As you may recall, Section 372B of the Penal Code does not allow prostitutes to offer their services to you. A police officer may not have grounds to suspect that a prostitute has offered themselves to members of the public and would not be able to arrest them.

A police officer may instead say that the prostitute was acting indecently on a public road. This is easier for a police officer to prove if faced with a lack of evidence to arrest under Section 372B.

The penalty under Section 27(b) MOA 1955 is a maximum of one-month imprisonment or a maximum fine of one hundred ringgit or both.

What happens when you are charged with a crime related to prostitution?

The Royal Malaysian Police reported 1,988 people arrested for prostitution-related offences in Malaysia in 2022, down from 2,336 in 2021.

If a police officer suspects a person of prostitution, they will be arrested and taken to a police station. The incident will be investigated, and if there is enough evidence, the individual will be charged and appear in court before a judge.

Should the judge consider the individual guilty of the alleged offence, they would be sentenced under the Penal Code. They would be liable to the maximum penalties outlined above.

Risks associated with prostitution in Malaysia for sex workers

Prostitutes would be committing a criminal offence. This may result in jail time, fines, whippings, and a ban on doing certain things, such as travelling to certain countries.

According to the United Nations Office on Drugs and Crime, it is estimated there are over 10,000 people who are victims of sex trafficking in Malaysia. Victims of sex trafficking are often abused, raped, and drugged for their exploiters to gain control and take advantage of them.

The consequences of sex trafficking can be severe and everlasting. Victims may suffer physical, psychological, and sexual abuse. Victims often experience depression, anxiety, post-traumatic stress disorder, suicidal thoughts, and other mental health issues.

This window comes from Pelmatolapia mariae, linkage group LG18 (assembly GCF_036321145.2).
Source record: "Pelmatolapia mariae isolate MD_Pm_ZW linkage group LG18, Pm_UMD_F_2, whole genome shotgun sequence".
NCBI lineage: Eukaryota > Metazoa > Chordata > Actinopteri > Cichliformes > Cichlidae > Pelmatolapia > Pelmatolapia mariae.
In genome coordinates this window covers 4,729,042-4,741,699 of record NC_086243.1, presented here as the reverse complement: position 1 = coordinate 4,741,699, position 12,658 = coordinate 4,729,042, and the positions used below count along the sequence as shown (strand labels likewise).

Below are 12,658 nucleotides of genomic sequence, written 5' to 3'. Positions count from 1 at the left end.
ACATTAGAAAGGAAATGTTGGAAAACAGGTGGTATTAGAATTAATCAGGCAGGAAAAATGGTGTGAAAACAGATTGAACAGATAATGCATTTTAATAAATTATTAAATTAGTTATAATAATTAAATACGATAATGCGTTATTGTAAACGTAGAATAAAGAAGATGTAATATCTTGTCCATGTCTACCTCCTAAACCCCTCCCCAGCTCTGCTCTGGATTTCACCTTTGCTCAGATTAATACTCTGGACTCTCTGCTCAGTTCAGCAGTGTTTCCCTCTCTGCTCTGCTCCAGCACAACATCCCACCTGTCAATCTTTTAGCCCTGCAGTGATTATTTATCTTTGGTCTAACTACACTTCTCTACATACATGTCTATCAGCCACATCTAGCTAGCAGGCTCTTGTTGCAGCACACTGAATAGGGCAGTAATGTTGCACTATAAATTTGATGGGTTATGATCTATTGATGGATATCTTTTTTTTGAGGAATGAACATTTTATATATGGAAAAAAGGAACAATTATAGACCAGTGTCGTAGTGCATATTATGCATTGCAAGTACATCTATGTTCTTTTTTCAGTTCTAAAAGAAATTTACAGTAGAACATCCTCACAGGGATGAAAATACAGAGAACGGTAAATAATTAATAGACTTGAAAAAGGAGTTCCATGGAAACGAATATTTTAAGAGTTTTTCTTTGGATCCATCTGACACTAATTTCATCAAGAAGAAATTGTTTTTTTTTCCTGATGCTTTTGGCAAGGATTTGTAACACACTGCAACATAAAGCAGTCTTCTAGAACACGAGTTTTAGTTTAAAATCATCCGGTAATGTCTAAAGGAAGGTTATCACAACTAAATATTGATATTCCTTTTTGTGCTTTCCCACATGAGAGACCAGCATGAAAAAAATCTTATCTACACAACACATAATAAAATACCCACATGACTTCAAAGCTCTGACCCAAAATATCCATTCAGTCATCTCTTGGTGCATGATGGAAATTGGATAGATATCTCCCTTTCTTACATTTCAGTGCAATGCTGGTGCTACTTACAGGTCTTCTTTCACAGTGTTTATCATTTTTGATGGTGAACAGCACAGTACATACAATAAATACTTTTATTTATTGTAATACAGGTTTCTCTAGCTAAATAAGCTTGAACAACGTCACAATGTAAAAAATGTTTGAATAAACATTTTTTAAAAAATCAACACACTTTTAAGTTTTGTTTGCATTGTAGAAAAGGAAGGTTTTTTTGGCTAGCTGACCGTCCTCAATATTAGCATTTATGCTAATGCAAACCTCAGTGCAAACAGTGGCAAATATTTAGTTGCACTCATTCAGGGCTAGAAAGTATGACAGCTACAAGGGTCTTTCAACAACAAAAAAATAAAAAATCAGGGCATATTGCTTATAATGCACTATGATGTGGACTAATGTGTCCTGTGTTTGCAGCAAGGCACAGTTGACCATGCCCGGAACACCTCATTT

There is an inherent reluctance from sex workers to seek help from authorities if they become victims of crime. There are many reasons why this could be, but the most likely reason is a fear of criminal charges if they made their position known to the police. People who commit crimes against sex workers are often aware of the difficulty that sex workers face.

A report from the Ministry of Health in Malaysia published in 2018 estimated 7,500 sex workers were living with HIV in Malaysia. If left untreated, HIV will turn into AIDS. The Malaysian Government is aiming towards ending AIDS in Malaysia by 2030.

HIV and AIDS are the most dangerous sexually transmitted diseases. But there are many other diseases which affect sex workers, such as chlamydia, syphilis, gonorrhoea, hepatitis, herpes, and many more.

Plus, there is also a lack of funding to improve the safety of sex work. There is insufficient health testing, disease prevention, condoms, and personal safety. Regulation could promote better funding towards preventing these issues that sex workers face.

How prostitution differs in nearby Singapore

There is legal prostitution in Singapore. There are government-regulated brothels which permit commercial sex between males and females. All other forms of prostitution are illegal.

But there are also prohibitions on what prostitutes and people can do. For example, soliciting in public, people living on the earnings of a prostitute, and people running a brothel (if it is unlicenced).

A person who persistently loiters or solicits for the purpose of prostitution in a public road or place shall be guilty of an offence. The first offence holds a fine of $1,000. A second conviction may result in a maximum fine of $2,000 and/or a maximum prison sentence of six months.

If caught carrying out sex work in public (even in the red-light district), a prostitute could be imprisoned for up to a maximum of three months and/or a fine.

If found guilty of running an unlicensed brothel or knowingly living on the earnings of the prostitution of another person, you could be liable for a maximum of five years imprisonment and/or fined up to $10,000.

In Singapore, the age of consent is 16 years old. But, for commercial prostitution, it is prohibited to have sex with girls under the age of 18.

Something important to note is that mistake is not a defence. Those over 21 years old cannot assert that they mistakenly believed the girl was 18 years old or over.

It doesn’t matter if a minor is participating in activities which are restricted to people aged 18 years or above. Even if the minor is in a nightclub or brothel, a person (the adult) can be jailed for up to fifteen years and fined or caned if found guilty.